I’m always curious to see other implementations.
I’m hoping that future versions of this provide the Twitter permalinks for the syndicated copies there to be returned to my WordPress site for storage. In my case, I’m using the simple Syndication Links plugin which has storage and/or finds the storage location in WordPress to allow for the display of those permalinks in my post to indicate where I’ve syndicated the copies. This does two things: it’s a reminder of where my content lives elsewhere on the web (especially if I later want to go back and delete them, or to delete them if I’m deleting or making the original post private/unpublished) and it allows services like Brid.gy to find my original post and backfeed replies to the Twitter versions back into the comments section of my post using the Webmention spec (via the Webmention plugin and the Semantic Linkbacks plugin).
One of the most requested Twitter API features is now available – the ability to get replies to a Tweet as a thread.
Long time readers know that I’ve long been a fan of Visualising Twitter Conversations in 2D Space. But up until now you had to use horrible hacks to get the data. As trailed in th...
With the idea of Micropub allowing the ability to create updates, why couldn’t one build (or even modify) a Micropub client to create an interface to write relatively short updates with (date and timestamps to appear in the text) that, when published, concatenated that new piece of content into a longer piece of running text to send an updated Micropub request to an article or note on a site to allow that article to become an updating liveblog post?
I’m a bit shocked that no one has done it before now, and I suspect that one of the pre-existing micropub clients out there could probably add the functionality as a one day project at an upcoming IndieWebCamp.
I don’t suspect it was the sort of Micropub functionality that Kevin Marks was thinking about doing this weekend, but Noter Live comes pretty close to having a lot of this sort of UI already. Instead of just doing a single Micropub post at the end of a Twitter thread, why couldn’t it do an initial post at the beginning and then update the site with subsequent updates as it goes along while also acting as a means of syndicating the posts to Twitter and then returning those Twitter permalinks as syndication links on the user’s own site?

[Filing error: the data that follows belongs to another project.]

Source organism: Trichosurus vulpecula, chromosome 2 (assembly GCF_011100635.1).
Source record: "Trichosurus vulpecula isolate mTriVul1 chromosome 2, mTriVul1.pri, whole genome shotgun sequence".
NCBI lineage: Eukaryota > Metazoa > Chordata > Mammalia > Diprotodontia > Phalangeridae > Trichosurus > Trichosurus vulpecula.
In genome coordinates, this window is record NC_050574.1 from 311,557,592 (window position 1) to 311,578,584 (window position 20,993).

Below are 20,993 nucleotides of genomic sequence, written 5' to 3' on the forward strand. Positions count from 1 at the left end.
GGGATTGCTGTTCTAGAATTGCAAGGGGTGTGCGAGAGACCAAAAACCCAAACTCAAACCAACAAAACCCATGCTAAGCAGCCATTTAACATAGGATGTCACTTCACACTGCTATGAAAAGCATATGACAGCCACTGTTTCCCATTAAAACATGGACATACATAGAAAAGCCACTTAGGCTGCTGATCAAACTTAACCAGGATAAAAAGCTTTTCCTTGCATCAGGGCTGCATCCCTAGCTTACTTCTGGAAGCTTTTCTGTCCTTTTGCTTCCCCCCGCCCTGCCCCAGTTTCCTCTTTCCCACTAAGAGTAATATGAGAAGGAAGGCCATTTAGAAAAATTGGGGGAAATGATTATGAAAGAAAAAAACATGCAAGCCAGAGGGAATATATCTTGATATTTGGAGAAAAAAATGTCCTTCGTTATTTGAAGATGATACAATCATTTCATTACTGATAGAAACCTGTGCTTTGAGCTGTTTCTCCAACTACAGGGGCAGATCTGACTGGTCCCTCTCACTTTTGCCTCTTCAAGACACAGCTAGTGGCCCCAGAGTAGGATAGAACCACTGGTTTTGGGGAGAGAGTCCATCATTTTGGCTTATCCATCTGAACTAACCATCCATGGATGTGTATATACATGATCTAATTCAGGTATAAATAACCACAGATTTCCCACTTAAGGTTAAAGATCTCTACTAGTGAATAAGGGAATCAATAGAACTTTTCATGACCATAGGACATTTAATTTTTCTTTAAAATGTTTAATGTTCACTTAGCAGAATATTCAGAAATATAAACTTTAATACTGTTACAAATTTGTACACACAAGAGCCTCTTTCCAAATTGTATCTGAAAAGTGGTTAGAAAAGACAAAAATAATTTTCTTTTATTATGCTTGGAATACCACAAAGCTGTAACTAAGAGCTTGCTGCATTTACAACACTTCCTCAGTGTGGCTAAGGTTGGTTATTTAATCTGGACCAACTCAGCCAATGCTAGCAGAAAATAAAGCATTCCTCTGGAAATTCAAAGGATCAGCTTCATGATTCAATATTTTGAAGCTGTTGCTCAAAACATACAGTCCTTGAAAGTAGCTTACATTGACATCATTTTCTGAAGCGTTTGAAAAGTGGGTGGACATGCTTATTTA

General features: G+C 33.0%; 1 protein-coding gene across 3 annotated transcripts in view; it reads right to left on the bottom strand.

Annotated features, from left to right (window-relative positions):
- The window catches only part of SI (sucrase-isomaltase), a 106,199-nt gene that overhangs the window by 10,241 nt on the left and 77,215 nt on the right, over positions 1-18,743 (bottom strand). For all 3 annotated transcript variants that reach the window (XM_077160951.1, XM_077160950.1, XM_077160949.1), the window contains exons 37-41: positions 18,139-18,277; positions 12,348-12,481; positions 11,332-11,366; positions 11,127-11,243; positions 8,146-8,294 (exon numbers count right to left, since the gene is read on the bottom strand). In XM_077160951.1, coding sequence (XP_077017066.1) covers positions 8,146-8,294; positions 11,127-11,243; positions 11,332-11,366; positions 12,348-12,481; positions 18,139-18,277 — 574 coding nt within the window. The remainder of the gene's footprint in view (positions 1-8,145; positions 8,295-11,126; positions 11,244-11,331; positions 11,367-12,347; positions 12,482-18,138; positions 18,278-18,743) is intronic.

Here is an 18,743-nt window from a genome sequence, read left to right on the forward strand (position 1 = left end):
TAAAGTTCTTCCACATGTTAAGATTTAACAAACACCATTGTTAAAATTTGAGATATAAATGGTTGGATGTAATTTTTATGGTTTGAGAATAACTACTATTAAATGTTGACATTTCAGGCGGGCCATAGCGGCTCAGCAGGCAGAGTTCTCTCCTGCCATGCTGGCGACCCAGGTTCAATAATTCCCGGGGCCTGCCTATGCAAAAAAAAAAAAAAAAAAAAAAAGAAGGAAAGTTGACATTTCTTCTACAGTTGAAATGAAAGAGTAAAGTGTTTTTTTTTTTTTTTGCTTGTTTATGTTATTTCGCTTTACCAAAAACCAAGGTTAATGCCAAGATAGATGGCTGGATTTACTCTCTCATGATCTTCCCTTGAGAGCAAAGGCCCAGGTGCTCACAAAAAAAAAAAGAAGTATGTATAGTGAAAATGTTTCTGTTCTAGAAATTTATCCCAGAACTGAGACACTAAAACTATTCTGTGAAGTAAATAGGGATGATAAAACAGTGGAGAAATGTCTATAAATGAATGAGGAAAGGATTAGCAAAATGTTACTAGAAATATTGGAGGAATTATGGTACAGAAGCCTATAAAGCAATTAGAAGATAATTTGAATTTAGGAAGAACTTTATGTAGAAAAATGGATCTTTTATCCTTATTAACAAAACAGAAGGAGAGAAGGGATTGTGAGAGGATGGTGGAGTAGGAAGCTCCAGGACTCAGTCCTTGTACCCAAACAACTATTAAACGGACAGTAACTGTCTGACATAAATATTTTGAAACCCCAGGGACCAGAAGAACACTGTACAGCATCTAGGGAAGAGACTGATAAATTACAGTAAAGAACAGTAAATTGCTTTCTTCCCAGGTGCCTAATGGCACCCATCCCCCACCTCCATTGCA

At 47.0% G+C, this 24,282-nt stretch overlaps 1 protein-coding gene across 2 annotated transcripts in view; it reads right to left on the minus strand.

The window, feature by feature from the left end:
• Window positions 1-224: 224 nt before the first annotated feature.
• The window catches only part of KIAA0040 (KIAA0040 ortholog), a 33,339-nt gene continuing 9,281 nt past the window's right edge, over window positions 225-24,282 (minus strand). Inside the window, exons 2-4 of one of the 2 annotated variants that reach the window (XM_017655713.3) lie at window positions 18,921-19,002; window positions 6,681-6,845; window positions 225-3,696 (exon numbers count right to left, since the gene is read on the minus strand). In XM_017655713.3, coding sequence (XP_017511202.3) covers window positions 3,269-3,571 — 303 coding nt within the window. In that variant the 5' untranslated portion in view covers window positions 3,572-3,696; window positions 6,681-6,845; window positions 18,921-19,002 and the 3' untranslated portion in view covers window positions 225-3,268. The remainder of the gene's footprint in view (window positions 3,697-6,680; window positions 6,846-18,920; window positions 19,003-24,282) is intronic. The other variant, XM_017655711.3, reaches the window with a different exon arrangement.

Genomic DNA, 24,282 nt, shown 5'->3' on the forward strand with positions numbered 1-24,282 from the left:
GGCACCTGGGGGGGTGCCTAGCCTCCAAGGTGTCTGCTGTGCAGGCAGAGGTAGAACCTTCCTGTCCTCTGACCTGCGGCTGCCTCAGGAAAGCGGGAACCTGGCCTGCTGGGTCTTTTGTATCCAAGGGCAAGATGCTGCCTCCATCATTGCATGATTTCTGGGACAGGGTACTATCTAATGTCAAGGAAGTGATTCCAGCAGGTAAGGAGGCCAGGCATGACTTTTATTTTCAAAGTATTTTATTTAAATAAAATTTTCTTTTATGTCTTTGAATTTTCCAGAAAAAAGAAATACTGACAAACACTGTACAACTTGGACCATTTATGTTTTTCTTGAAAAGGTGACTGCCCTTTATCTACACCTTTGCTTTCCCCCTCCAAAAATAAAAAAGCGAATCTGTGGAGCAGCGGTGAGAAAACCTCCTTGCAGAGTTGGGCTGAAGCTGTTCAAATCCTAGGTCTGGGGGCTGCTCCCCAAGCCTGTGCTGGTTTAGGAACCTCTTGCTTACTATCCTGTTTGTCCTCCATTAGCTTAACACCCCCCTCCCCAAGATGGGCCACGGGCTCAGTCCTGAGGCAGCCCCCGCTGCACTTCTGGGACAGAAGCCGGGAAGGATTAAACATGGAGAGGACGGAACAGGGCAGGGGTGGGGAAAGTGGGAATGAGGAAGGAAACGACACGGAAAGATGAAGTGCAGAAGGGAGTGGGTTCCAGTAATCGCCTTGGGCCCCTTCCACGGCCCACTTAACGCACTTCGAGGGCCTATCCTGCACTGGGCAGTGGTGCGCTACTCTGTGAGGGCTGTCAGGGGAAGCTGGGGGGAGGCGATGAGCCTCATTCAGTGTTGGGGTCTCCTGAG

How hard is it to have a conversation on Twitter? So hard even the CEO can’t do it. Kara Swisher’s live-tweeted interview with Jack Dorsey highlighted some of Twitter’s product issues.
For a post today, I wrote on my own site and syndicated it to Twitter and got a reply back via webmention through Brid.gy. This process happens for me almost every day, and this all by itself feels magical. The real magic however, and I don’t think I’ve done this before or seen it done, was that I replied to the backfed comment on my site inline and manually syndicated to Twitter using a permalink of the form
http://www.example.com/standard-permalink-structure/?replytocom=57527#respond, where 57527 is the particular comment ID for my inline comment. (This comment ID can typically be found by hovering over the “Reply” or “Comment” button on one’s WordPress website in most browsers.)
I’ve now got a nested copy of the conversation on my site that is identical to the one on Twitter.
I suspect that by carefully choosing the URL structure you syndicate to Twitter, you’ll allow yourself more control over how backfed comments from Brid.gy nest (or don’t) in your response section on your site.
Perhaps even more powerfully, non-WordPress-based websites could also use these permalinks structures for composing their replies to WordPress sites to have their replies nest properly too. I think I’ve seen Aaron Parecki do this in the wild.
Since the WordPress Webmention plugin now includes functionality for sending webmentions directly from the comments section, I’ll have to double check that the microformats on my comments are properly marked up to see if I can start leveraging Brid.gy publish functionality to send threaded replies to Twitter automatically. Or perhaps work on something that will allow automatic replies via Twitter API. Hmmm…
Despite the fact that this could all be a bit more automated, the fact that one can easily do threaded replies between WordPress and Twitter makes me quite happy.
For more on my IndieWeb explorations with Twitter, see my IndieWeb Research page.
At Twitter, we have a history of studying how people use our service and then creating features to make what they’re doing easier. The Retweet, '@reply', and hashtag are examples of this. A few years ago we noticed people creatively stitching Tweets together to share more information or tell a longer story – like this. We saw this approach (which we call “threading”) as an innovative way to present a train of thought, made up of connected but individual elements.